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  11. A thorough critique, as always, Carol.
    As for the Excerpt, I believe I read that dreams aren't the best place to start a story. Otherwise, I'm interested to see where this story will lead!

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  12. That was one wild dream, definitely vivid and scary. Not sure about the birds, but I assumed they had some dreamlike metaphoric meaning that will be revealed later. I was jarred between the cheating death comments and the wedding dream - I really couldn't figure out how they connected. But then again, that may be revealed later.
    Carol - excellect critique!
    Rosie- Interesting and intriguing story.

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  13. Great critique Carol! I thought the Doves part was confusing, too. Definitely sounded like they were actually doves.

    Definitely liked the bit about death in the opening paragraph. Creates immediate tension.
    Best of luck!

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  14. New Adult...that's what I write and why I gave up on traditional publishers. I'm glad they have expanded the market.

    Critique:
    The concept is intriguing. I think the opening needs to grab a reader more.
    Example: Death has come to collect me. I've cheated it so often, saving those that it threatened in my dreams. Yes, my dreams.

    Can you see the difference?

    Next paragraph:
    The first dream I had scared me the most, of course. I was four.

    This would be better if you said:
    My first dream at four scared me the most.

    Delete of course. It isn't necessary and the reader will assume so from your writing. The sentence becomes tighter.

    I agree with Carol's critique. One helpful thing I do is keep a sticky note on my computer to remind me to include the 5 senses in my writing. Sight, smell, touch, taste and hearing. We always remember sight but the rest add so much more flavor to your creative dish.

    Good luck.

    Carol, thanks for your help.
    The first dream I had scared me the most, of course. I was four

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  15. Your writing is really strong, Rosie, excellent start! I was really intrigued with the opening paragraph about seeing death, and the dream was also intriguing. When she first started talking about the dream, I assumed it would be a literal dream about someone's death, but the imagery seemed whimsical so then I got a little confused. But of course I only saw the first page. When she gets older, are her dreams kind of metaphorical like that?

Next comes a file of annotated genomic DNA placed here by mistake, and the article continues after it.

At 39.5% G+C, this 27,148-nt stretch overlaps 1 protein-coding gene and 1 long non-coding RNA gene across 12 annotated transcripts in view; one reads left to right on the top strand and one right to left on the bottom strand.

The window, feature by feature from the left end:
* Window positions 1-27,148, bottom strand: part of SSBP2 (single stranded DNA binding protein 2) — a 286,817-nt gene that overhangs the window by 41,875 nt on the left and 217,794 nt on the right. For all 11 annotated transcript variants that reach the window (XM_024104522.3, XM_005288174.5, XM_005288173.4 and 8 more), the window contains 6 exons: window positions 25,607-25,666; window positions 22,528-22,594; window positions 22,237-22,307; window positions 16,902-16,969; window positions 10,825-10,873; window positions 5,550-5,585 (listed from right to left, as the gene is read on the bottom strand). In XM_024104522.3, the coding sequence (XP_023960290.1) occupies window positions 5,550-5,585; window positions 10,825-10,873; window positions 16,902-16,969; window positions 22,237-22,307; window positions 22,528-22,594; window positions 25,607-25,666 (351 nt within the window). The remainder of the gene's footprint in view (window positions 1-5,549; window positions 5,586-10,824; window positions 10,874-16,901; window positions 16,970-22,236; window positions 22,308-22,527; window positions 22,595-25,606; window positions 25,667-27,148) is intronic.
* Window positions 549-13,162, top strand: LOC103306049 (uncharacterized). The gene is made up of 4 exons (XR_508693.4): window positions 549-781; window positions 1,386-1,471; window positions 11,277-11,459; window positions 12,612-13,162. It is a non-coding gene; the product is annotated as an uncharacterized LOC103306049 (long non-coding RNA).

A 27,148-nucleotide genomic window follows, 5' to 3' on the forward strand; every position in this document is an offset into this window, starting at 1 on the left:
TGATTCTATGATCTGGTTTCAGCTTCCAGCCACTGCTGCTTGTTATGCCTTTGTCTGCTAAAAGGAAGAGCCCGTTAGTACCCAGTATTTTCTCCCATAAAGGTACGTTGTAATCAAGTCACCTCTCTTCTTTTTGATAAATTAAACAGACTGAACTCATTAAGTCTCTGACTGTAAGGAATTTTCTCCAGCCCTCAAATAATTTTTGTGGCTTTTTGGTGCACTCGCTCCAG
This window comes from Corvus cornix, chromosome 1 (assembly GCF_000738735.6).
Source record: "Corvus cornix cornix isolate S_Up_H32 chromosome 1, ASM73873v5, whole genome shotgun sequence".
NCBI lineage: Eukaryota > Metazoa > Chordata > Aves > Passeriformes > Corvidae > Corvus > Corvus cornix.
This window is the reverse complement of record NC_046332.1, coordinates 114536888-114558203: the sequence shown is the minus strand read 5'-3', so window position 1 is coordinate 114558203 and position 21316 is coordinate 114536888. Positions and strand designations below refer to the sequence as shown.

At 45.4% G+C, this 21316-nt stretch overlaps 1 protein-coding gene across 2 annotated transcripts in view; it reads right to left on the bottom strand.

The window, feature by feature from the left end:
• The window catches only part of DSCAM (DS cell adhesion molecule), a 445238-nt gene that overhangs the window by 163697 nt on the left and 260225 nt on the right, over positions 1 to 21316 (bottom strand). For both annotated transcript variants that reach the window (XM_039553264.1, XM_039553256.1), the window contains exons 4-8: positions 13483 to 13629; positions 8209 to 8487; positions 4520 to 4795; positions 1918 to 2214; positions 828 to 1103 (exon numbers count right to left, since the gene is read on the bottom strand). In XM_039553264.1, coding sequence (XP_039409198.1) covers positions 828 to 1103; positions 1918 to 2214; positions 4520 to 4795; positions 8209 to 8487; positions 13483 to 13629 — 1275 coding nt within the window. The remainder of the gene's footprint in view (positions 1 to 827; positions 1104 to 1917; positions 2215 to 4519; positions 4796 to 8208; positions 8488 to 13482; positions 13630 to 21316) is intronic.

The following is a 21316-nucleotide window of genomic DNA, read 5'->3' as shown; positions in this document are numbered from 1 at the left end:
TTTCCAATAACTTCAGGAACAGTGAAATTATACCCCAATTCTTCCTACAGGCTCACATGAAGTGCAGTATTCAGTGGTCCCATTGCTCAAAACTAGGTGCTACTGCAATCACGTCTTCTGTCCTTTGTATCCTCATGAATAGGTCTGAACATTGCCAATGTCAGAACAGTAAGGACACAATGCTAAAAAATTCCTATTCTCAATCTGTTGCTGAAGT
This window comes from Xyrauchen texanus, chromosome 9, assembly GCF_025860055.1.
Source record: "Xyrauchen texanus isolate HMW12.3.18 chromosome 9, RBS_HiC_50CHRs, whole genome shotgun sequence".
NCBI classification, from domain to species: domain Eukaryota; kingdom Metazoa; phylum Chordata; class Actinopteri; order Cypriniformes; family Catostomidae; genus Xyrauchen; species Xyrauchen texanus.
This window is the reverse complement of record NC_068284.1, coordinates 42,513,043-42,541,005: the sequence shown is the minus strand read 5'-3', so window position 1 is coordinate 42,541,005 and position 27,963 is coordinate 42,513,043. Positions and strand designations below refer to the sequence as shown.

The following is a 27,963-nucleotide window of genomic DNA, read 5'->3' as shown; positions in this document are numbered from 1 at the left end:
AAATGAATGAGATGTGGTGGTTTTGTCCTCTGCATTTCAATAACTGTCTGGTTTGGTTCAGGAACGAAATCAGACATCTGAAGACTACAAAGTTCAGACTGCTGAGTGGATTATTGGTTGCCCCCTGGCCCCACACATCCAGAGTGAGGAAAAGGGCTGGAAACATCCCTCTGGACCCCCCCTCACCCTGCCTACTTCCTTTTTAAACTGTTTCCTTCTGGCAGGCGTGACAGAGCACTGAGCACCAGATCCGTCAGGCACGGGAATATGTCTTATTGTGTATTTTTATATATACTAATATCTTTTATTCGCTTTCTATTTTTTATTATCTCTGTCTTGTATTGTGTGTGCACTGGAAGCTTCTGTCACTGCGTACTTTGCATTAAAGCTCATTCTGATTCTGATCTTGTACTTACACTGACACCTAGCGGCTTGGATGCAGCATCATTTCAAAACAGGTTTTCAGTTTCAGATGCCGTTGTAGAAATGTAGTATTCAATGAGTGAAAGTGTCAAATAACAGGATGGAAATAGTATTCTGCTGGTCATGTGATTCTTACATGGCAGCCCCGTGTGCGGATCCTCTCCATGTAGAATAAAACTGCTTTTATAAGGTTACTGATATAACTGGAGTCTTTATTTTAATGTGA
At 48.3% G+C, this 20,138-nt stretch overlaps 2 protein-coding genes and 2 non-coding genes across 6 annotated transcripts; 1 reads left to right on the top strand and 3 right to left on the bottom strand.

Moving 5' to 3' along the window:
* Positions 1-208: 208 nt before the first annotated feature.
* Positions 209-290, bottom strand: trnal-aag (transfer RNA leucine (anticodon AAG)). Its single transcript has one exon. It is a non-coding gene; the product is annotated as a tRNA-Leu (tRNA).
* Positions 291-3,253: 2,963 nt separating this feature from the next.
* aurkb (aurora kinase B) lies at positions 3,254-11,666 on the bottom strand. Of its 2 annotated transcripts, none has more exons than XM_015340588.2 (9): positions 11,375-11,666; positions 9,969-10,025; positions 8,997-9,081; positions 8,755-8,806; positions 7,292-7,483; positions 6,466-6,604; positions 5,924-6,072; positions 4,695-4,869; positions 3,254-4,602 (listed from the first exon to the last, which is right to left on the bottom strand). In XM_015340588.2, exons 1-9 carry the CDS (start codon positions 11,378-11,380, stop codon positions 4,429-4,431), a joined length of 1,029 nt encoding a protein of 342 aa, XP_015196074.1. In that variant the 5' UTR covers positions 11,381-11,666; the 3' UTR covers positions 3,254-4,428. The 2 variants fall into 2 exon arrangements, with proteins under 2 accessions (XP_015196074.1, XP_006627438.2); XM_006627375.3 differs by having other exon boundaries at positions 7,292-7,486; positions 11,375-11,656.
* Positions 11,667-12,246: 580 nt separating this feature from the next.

I agree with Meagan that starting with a flashback can be risky, since a lot of agents don't care for it. But, I also agree that you can pull it off, because your writing is good, and it's vivid and intriguing. If it quickly ties in with the true beginning of the story, where the action starts, then I think it'll work.

    I definitely want to read more; I'll be excited when this gets published!

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  16. I like the concept, but I agreed with your comments Carol. Since it's the first page, I might have let the doves slide, hoping it would be explained later on.
    I've only heard of New Adult a couple of times - which published books are considered to be in that genre?

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  17. Great job, Carol. I think the first paragraph can be moved elsewhere, maybe as part of a scene or chapter ending. Beginning with the action of the dream is stronger.

    I follow Rosie's blog, so it was nice to see an excerpt of her writing. She has talent.

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  18. I'm super late getting over here again, but I want to thank everyone so much for their comments. Strong recommendations across the board from everyone. Also, thank you for your supportive words. It means a lot to me :)

    Rosie

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Hi, bloggy buddies! I respond to all comments via email if you have an address linked to your profile. Sorry, I have had to turn OFF comments from Anonymous users due to Spam.